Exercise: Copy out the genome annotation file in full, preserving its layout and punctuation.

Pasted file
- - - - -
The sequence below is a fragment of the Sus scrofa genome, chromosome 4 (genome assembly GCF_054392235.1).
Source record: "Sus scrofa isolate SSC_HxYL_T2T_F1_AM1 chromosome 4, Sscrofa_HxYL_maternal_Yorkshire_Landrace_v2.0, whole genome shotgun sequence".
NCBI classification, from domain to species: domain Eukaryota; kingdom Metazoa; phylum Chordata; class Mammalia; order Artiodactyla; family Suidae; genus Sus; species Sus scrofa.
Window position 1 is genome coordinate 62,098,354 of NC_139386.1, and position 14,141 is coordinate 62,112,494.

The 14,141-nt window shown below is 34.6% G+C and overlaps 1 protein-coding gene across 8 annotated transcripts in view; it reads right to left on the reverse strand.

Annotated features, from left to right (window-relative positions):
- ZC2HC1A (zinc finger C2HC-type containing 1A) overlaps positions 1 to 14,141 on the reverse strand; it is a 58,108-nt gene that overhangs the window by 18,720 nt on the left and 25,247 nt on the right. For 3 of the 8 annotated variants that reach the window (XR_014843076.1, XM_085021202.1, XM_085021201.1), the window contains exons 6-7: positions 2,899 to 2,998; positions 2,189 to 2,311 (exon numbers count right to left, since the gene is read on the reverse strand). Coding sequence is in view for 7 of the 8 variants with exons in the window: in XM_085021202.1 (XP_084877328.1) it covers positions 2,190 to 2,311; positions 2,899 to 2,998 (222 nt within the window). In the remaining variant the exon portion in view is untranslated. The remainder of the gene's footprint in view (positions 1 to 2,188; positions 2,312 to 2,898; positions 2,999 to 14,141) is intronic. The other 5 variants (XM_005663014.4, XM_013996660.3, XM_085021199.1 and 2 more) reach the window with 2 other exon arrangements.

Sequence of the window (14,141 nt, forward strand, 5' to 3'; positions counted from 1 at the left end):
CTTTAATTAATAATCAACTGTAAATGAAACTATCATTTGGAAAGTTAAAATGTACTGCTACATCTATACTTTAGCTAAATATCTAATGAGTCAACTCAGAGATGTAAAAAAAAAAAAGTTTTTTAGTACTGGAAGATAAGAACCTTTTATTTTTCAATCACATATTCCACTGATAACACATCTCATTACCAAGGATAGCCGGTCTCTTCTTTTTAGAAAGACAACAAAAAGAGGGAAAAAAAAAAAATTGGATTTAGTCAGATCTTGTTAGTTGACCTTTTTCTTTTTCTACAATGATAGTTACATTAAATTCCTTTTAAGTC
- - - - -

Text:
The sequence below is a fragment of the Sus scrofa genome, chromosome 4 (genome assembly GCF_054392235.1).
Source record: "Sus scrofa isolate SSC_HxYL_T2T_F1_AM1 chromosome 4, Sscrofa_HxYL_maternal_Yorkshire_Landrace_v2.0, whole genome shotgun sequence".
NCBI classification, from domain to species: domain Eukaryota; kingdom Metazoa; phylum Chordata; class Mammalia; order Artiodactyla; family Suidae; genus Sus; species Sus scrofa.
Window position 1 is genome coordinate 62,098,354 of NC_139386.1, and position 14,141 is coordinate 62,112,494.

The 14,141-nt window shown below is 34.6% G+C and overlaps 1 protein-coding gene across 8 annotated transcripts in view; it reads right to left on the reverse strand.

Annotated features, from left to right (window-relative positions):
- ZC2HC1A (zinc finger C2HC-type containing 1A) overlaps positions 1 to 14,141 on the reverse strand; it is a 58,108-nt gene that overhangs the window by 18,720 nt on the left and 25,247 nt on the right. For 3 of the 8 annotated variants that reach the window (XR_014843076.1, XM_085021202.1, XM_085021201.1), the window contains exons 6-7: positions 2,899 to 2,998; positions 2,189 to 2,311 (exon numbers count right to left, since the gene is read on the reverse strand). Coding sequence is in view for 7 of the 8 variants with exons in the window: in XM_085021202.1 (XP_084877328.1) it covers positions 2,190 to 2,311; positions 2,899 to 2,998 (222 nt within the window). In the remaining variant the exon portion in view is untranslated. The remainder of the gene's footprint in view (positions 1 to 2,188; positions 2,312 to 2,898; positions 2,999 to 14,141) is intronic. The other 5 variants (XM_005663014.4, XM_013996660.3, XM_085021199.1 and 2 more) reach the window with 2 other exon arrangements.

Sequence of the window (14,141 nt, forward strand, 5' to 3'; positions counted from 1 at the left end):
CTTTAATTAATAATCAACTGTAAATGAAACTATCATTTGGAAAGTTAAAATGTACTGCTACATCTATACTTTAGCTAAATATCTAATGAGTCAACTCAGAGATGTAAAAAAAAAAAAGTTTTTTAGTACTGGAAGATAAGAACCTTTTATTTTTCAATCACATATTCCACTGATAACACATCTCATTACCAAGGATAGCCGGTCTCTTCTTTTTAGAAAGACAACAAAAAGAGGGAAAAAAAAAAAATTGGATTTAGTCAGATCTTGTTAGTTGACCTTTTTCTTTTTCTACAATGATAGTTACATTAAATTCCTTTTAAGTC